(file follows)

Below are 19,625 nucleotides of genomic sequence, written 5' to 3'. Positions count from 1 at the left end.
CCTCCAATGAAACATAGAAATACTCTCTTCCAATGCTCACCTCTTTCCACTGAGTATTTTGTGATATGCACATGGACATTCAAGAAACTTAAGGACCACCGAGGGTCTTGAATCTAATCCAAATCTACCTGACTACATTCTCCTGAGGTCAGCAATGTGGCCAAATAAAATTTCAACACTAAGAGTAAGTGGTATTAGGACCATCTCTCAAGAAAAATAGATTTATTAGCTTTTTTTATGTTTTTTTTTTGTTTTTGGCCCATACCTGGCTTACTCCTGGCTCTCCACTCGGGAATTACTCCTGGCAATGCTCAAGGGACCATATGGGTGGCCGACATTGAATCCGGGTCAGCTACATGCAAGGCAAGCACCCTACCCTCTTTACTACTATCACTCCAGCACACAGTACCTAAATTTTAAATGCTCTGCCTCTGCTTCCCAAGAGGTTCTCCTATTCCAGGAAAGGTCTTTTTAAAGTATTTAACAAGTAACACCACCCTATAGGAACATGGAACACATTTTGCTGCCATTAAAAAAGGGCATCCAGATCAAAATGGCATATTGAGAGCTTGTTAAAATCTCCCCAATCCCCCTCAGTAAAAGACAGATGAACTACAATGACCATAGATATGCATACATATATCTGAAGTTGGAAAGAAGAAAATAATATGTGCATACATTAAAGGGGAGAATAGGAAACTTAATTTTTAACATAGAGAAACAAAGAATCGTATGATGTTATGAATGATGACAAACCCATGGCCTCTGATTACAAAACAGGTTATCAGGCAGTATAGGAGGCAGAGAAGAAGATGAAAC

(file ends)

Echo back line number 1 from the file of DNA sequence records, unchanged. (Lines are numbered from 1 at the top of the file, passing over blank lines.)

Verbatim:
Below are 19,625 nucleotides of genomic sequence, written 5' to 3'. Positions count from 1 at the left end.